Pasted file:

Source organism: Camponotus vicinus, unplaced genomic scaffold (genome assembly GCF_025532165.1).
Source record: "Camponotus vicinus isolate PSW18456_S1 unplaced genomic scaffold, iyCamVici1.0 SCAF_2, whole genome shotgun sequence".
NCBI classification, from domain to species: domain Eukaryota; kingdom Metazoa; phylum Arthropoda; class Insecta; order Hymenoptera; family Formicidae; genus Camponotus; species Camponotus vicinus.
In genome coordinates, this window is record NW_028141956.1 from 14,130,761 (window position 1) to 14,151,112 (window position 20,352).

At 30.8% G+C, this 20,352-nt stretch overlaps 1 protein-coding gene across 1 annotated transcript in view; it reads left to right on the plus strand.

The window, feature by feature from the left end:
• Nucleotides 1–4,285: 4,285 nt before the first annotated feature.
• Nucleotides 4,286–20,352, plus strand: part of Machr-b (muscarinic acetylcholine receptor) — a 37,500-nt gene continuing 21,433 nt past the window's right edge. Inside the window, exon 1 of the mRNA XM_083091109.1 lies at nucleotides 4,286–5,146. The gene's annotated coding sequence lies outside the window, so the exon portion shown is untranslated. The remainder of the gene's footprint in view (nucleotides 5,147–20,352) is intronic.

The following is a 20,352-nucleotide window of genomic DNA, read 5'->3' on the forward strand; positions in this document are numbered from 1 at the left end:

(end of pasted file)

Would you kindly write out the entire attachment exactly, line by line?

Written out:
Source organism: Camponotus vicinus, unplaced genomic scaffold (genome assembly GCF_025532165.1).
Source record: "Camponotus vicinus isolate PSW18456_S1 unplaced genomic scaffold, iyCamVici1.0 SCAF_2, whole genome shotgun sequence".
NCBI classification, from domain to species: domain Eukaryota; kingdom Metazoa; phylum Arthropoda; class Insecta; order Hymenoptera; family Formicidae; genus Camponotus; species Camponotus vicinus.
In genome coordinates, this window is record NW_028141956.1 from 14,130,761 (window position 1) to 14,151,112 (window position 20,352).

At 30.8% G+C, this 20,352-nt stretch overlaps 1 protein-coding gene across 1 annotated transcript in view; it reads left to right on the plus strand.

The window, feature by feature from the left end:
• Nucleotides 1–4,285: 4,285 nt before the first annotated feature.
• Nucleotides 4,286–20,352, plus strand: part of Machr-b (muscarinic acetylcholine receptor) — a 37,500-nt gene continuing 21,433 nt past the window's right edge. Inside the window, exon 1 of the mRNA XM_083091109.1 lies at nucleotides 4,286–5,146. The gene's annotated coding sequence lies outside the window, so the exon portion shown is untranslated. The remainder of the gene's footprint in view (nucleotides 5,147–20,352) is intronic.

The following is a 20,352-nucleotide window of genomic DNA, read 5'->3' on the forward strand; positions in this document are numbered from 1 at the left end: